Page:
Devadityav Chakravarti & Alok Nayak here talks about the transfer of seats in International Arbitration.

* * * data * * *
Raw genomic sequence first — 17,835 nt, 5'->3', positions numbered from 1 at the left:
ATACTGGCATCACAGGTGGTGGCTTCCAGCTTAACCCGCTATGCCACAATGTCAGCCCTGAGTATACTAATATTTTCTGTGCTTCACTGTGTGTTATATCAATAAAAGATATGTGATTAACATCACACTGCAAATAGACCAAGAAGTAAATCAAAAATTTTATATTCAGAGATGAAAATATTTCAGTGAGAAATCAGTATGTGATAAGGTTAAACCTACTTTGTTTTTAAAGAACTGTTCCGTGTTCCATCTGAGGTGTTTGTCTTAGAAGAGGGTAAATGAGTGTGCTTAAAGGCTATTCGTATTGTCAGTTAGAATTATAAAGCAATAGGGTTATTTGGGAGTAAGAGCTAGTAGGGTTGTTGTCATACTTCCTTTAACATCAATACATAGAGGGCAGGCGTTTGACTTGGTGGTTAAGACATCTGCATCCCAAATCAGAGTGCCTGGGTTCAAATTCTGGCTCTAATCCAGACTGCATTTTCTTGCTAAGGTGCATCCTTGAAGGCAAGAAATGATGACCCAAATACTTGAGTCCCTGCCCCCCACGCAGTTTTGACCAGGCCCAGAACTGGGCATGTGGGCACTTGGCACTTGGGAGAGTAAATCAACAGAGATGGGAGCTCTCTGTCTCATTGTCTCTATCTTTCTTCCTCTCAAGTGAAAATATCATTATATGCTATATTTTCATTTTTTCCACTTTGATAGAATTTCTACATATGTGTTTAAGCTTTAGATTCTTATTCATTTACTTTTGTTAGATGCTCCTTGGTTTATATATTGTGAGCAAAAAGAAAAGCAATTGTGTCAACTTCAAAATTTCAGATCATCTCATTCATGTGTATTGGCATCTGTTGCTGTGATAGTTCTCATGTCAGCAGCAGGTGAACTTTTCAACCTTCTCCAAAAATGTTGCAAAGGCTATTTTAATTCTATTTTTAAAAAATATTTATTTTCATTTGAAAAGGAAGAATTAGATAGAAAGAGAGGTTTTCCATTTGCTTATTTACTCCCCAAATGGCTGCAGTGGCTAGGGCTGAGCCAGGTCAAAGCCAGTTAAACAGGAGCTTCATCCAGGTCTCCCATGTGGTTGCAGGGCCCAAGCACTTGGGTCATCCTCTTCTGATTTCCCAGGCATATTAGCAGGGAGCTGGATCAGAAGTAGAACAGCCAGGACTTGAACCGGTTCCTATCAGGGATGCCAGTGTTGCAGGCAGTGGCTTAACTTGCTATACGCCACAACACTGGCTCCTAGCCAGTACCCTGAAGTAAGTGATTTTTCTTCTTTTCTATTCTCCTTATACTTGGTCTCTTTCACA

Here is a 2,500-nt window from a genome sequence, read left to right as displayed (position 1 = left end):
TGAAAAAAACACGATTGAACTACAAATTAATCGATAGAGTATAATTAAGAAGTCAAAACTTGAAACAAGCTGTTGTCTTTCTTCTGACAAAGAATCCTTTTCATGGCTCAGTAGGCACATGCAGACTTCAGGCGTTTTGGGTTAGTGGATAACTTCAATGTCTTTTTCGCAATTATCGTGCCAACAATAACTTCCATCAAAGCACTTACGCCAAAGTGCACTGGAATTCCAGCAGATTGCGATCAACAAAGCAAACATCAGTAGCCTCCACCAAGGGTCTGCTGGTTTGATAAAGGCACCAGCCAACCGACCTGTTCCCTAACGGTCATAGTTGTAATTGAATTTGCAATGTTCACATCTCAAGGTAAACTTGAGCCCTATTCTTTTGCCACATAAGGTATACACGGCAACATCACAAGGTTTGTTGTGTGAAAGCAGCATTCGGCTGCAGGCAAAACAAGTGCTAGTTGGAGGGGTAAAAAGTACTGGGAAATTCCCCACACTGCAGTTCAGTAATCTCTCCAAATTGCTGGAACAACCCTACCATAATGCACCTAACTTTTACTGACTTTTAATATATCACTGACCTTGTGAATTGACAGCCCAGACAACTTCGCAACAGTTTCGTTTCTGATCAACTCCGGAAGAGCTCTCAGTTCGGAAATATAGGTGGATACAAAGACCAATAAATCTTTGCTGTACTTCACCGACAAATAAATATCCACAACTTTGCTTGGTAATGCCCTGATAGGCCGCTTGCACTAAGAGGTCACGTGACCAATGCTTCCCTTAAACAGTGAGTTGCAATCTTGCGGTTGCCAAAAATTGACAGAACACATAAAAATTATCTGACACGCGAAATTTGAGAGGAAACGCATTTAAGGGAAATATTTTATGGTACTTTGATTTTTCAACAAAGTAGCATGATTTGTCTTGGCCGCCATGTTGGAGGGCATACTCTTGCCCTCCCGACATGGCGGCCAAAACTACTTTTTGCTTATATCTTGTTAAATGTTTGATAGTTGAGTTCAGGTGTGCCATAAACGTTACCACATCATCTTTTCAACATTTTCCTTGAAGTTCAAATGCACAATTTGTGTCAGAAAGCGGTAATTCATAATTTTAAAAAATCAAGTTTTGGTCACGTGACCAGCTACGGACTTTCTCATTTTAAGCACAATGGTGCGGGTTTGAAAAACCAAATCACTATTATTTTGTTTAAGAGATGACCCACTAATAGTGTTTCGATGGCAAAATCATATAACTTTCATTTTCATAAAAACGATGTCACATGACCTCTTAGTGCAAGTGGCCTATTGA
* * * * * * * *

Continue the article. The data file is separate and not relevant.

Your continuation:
International arbitration has seen its practitioners and experienced arbitrators address and overcome panoply of problems and issues at various stages. One stifling chokepoint for arbitrators which has posed a recurrent risk is the possibility to convene hearings at venues outside the place of arbitration and interference by the courts of the country of origin of a party. In the course of the findings, some general principles of international arbitration are considered so as to ascertain the wisdom that prevails over the tribunals, institutions or courts for that matter. The present article is restricted to summarily revisiting some issues relating to the place of arbitration which continue to haunt international arbitrations. Since every arbitration agreement is cast upon the favourableness of the legal environment surrounding the seat or place of arbitration, investigation is stimulated on the lines of factors contributing to a change of circumstances and its subsequent ramifications on the contractual agreement. A part of the paper is dedicated towards positing how several ubiquitous principles of contract law come into conflict and at the end reach a stalemate. Several case studies are then taken up to explore whether the choice of a place of arbitration is in effect, a banal consideration. Lastly, a fresh Indian perspective is lent with an elaborate criticism of a very recent Supreme Court judgment and how best can it be reconciled with trends in international arbitration.